My oldest just celebrated his sixth birthday. And my sweet friend is soon to have her first child. These two events have invoked a period of great reflection and contemplation in my life.
Looking back, I realize that six years ago I knew next to nothing. And looking forward, I realize I still know next to nothing. But six years and two more babies after the birth of my first child, I have a tiny bit of wisdom to impart to my friend and to anyone else about to step into the great expanse called parenthood. I’m afraid I don’t have much enlightenment on some of the great, all-important aspects of parenting. But I can shed a little light on some of what you might not be expecting to encounter—a few of the little oddball parts of parenting that no one tells you about at your baby shower.
Are you ready? Then read on!
1. Poop takes over your life.
It happens. Again, and again, and again. And you become a little (or a lot) obsessed with it. It’s hard not to be. For a parent, poop becomes the great indicator of your child’s well-being. Plus, it’s everywhere so you can’t help being constantly aware of it. It’s in the diaper, up the back, down the leg and on you. There are times you just wonder, “How can there possibly be so much of it?” and times you worry, “Is there too much of it?” or “What if there isn’t enough?” Is it the right color? Consistency? And heaven forbid your kiddo has problems pooping. You’re in for a rough ride of feeding them poop-inducing foods, maybe calling the doctor and perhaps sticking suppositories up their bums while cheering them on as they try to squeeze the stubborn mass out of their body.
Poop isn’t just a baby thing either. You deal with it when they’re toddlers, when they’re potty training, and even in slightly older kids when they’re really sick. And trust me, that part isn’t fun at all.
2. And speaking of poop, you’ll never go to the bathroom alone again.
It’s just a fact of life that’s worth getting used to. In the beginning it isn’t so bad. You can set them down and all they do is fuss and cry while you do your business. But the problem intensifies the older they get.
A few weeks ago I was involved in an intense game of Barrel of Monkeys with my daughter and she did NOT want the competition to be interrupted. I finally obtained the requisite permission to excuse myself to go to the bathroom but just as I’d reached the bathroom and shut the door, I heard her. Out there, breathing. And then she just opened the door (our master bathroom doesn’t have a lock) and stood there, proudly displaying her latest chain of monkeys. I tried to shoo her away and shut the door but to no avail. Her monkey chain had broken and she needed my help to fix it. And she waited, right there, until I was done.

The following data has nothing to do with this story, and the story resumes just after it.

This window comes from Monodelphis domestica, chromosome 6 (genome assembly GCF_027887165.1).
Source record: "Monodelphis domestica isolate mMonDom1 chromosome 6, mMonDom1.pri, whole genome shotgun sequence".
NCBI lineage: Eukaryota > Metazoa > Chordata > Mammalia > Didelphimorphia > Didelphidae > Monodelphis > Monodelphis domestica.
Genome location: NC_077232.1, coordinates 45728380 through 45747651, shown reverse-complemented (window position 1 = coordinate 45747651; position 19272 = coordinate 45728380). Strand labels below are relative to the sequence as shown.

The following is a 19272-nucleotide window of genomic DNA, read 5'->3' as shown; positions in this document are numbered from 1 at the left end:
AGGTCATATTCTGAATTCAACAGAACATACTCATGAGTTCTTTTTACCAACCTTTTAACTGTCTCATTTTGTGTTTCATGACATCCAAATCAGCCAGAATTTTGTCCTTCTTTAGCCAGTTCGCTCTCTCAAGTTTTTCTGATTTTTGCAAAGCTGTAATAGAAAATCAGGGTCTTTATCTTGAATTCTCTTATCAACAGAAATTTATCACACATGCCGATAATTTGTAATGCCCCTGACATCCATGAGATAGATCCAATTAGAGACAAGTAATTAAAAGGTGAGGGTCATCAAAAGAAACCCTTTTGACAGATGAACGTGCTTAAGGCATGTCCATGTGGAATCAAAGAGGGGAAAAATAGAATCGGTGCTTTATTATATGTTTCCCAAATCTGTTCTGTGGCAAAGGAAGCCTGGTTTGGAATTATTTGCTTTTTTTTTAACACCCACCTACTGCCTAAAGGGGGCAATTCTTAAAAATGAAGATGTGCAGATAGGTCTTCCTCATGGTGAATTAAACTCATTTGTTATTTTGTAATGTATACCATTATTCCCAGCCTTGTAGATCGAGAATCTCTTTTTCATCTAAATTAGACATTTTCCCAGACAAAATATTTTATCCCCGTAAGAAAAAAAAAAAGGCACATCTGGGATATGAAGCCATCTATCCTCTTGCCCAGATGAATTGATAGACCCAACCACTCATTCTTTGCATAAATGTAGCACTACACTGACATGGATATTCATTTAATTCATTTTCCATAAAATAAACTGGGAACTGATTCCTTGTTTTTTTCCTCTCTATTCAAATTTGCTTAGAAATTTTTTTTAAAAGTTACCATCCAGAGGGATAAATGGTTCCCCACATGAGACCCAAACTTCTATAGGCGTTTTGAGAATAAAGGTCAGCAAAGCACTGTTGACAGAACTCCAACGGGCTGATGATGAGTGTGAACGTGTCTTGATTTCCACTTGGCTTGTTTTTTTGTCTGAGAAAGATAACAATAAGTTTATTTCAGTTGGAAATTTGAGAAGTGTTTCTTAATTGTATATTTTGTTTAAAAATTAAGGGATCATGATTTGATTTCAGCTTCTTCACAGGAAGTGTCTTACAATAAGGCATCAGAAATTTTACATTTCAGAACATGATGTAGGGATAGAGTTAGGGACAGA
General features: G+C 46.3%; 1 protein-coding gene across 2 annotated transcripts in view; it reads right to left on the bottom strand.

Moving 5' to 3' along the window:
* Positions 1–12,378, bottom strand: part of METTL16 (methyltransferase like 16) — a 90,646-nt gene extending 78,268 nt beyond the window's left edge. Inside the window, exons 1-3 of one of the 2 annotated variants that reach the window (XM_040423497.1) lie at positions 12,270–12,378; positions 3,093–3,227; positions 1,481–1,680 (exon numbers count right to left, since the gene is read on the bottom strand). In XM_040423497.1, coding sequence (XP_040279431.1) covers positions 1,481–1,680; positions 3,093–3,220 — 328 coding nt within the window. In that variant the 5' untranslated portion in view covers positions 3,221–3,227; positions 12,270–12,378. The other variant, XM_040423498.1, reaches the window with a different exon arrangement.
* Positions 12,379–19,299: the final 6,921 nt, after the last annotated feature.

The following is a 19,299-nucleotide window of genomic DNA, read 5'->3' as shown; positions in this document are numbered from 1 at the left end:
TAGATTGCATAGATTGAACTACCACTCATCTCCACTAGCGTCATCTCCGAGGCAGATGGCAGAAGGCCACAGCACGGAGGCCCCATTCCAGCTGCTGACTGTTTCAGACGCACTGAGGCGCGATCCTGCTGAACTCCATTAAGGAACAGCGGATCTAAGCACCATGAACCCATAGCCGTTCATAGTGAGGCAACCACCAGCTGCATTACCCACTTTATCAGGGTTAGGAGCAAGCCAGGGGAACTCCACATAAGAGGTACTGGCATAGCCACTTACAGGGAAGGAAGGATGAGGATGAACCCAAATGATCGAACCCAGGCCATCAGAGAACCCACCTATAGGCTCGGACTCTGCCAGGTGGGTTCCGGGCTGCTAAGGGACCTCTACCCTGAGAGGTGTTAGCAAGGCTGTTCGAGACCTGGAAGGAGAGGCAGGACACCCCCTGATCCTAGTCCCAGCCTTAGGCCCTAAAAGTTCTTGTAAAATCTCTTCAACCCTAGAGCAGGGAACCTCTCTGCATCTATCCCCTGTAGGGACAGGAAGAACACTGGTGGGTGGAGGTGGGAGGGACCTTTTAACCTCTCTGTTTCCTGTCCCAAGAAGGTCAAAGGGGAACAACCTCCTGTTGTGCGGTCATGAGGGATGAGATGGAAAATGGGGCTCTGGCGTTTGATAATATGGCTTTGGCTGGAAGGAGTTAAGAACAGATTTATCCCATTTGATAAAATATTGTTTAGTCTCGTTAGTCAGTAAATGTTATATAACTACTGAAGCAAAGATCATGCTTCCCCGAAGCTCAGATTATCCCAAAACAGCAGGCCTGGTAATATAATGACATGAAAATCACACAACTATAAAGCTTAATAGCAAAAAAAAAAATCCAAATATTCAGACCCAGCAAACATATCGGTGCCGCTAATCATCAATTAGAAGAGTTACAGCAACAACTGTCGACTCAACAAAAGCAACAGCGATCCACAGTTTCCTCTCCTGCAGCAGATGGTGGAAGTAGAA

Insert sigh here.
3. While we’re on the subject, just know that potty training can bring out the worst in you.
I tell you this now so that if it happens to you, you won’t have to hide your dirty little secret, like I did for so long.
In reality, I hear story after story of, “My kid would not go in the toilet until I did ____,” and invariably the blank is filled with something that has brought a lot of guilt to the story-teller. It is never anything abusive or really traumatizing, but to parents who are really trying to be the most amazing mom or dad possible, the drastic measure usually leaves them with the sense of, I’m the worst parent ever which is confusing because that emotion is simultaneously paired with the exultant, Oh my gosh, I am soooooo happy that worked! That was so totally worth it feeling.
For me, my ugly ____ was this: throwing a mommy-tantrum. It had been a year and a half of cleaning up poop (pee was never a problem) and trying absolutely everything you, the experts and the internet could possibly think of. And one night, I’d had it. I yelled, I cried, and I told my son I was angry and disappointed with him because he wouldn’t poop on the toilet. It was definitely not a shining moment of motherhood for me.
But my son never pooped in his pants again.
And I’ve learned to live with the fact that it is because I threw a fit.
Potty training can be REALLY rough. Hopefully it won’t be (my daughter was a dream to potty-train). But don’t be totally surprised if some of your ugliest parenting moments come out of these days. It’s okay, it’s all a part of the parenting club.
4. Your kids will want to eat. All.the.time.
It starts when they’re infants. They’re eating literally around the clock. You know this is how it is going to be, even before you hold your babe for the first time.
But—the eating thing doesn’t stop.